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Farmer’s market back in Silverdale

Silverdale Farmer
Silverdale Farmer's Market vendor Chueneng Cha sells produce to Courtney Caton.
— image credit: Photo by Rachel Brant

Spotty rain greeted vendors and customers on the opening day of the farmer’s market in Silverdale Tuesday.

The farmer’s market, located in the Silverdale Beach Hotel parking lot, opened for business April 17. It is open 11 a.m. to 4 p.m. Tuesdays until September.

“This will be one of our best years for variety and vendors,” said Monica Phillips, owner of the farmer’s market.

This year’s market features at least 26 vendors including farmers and crafters. Craft items include stained glass, wood crafts, birdhouses and oil paintings. Fresh vegetables, herbs and fruits, including more than 65 varieties of tomatoes, are offered by various vendors. Flowers, eggs, jams, jellies and baked goods also are for sale at the farmer’s market.

“Vendors are selected on uniqueness and added value to our market,” Phillips explained.

Market vendors pay an annual membership fee of $30 which goes toward advertising. They pay $10 a week to open a booth at the market.

The farmer’s market has been open for nine years. Originally, five farmers sold their goods on Saturdays at the Kitsap County Fairgrounds.

“We’d have to pick midweek to get a Saturday crop,” Phillips said. “We decided to change it to a midweek market so we would not be throwing away our midweek pick.”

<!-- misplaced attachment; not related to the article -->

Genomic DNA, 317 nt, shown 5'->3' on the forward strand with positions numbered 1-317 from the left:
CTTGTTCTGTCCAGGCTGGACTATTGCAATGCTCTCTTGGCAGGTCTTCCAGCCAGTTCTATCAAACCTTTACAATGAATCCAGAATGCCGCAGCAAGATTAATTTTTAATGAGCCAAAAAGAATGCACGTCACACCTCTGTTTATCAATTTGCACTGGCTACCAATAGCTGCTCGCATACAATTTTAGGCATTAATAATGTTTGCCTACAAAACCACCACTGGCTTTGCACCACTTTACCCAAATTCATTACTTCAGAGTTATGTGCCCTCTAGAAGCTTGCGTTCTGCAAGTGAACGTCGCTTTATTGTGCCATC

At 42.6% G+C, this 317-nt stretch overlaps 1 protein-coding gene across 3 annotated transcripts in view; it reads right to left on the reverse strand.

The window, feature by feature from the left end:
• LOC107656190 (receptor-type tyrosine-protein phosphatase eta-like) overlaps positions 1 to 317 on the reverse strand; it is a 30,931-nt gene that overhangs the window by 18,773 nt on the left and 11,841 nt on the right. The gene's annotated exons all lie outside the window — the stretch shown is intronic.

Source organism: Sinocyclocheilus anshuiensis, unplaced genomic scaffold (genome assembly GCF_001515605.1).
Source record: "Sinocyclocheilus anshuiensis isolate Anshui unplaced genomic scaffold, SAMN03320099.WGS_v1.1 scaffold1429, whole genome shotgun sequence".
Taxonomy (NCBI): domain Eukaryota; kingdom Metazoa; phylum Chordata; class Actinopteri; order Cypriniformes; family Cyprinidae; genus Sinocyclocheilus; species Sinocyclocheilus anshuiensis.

The farmer’s market has space for 35 vendors. Some vendors do not set up every Tuesday because their produce may not be ready for sale.

“We have to save space for them because we want their strawberries and raspberries,” Phillips said. “We will constantly be getting a nice variety of produce.”

Chueneng Cha is entering his fourth year as a farmer’s market vendor. He sells flowers and will have produce come late May. He formally sold goods at the Kingston farmer’s market.

“I’m very happy with the business here,” he said.

Cheyenne Stallings, owner of GoddessWorks Massage Therapy in Seabeck, is a first-time market vendor. She and her mother share a booth.

Stallings sells blue-green and brown eggs, goat’s milk soap, custom massage oils and plans to offer chair massages. She will add herbs to her booth around June or July. Her mother sells nurses’ scrubs and jewelry.

“We have more eggs than we need,” Stallings chuckled. “Our family can only eat so many.”

Stallings enjoys setting up every Tuesday and meeting other vendors and customers.

“I hope the market does well,” Stallings said. “I would like to do this every year.”

Phillips is looking for a new location for the market. She has singled out a few possible locations.

“We are looking for a permanent place where vendors won’t have to pack and unpack (their goods),” Phillips said. “We don’t expect to move for at least a couple years.”

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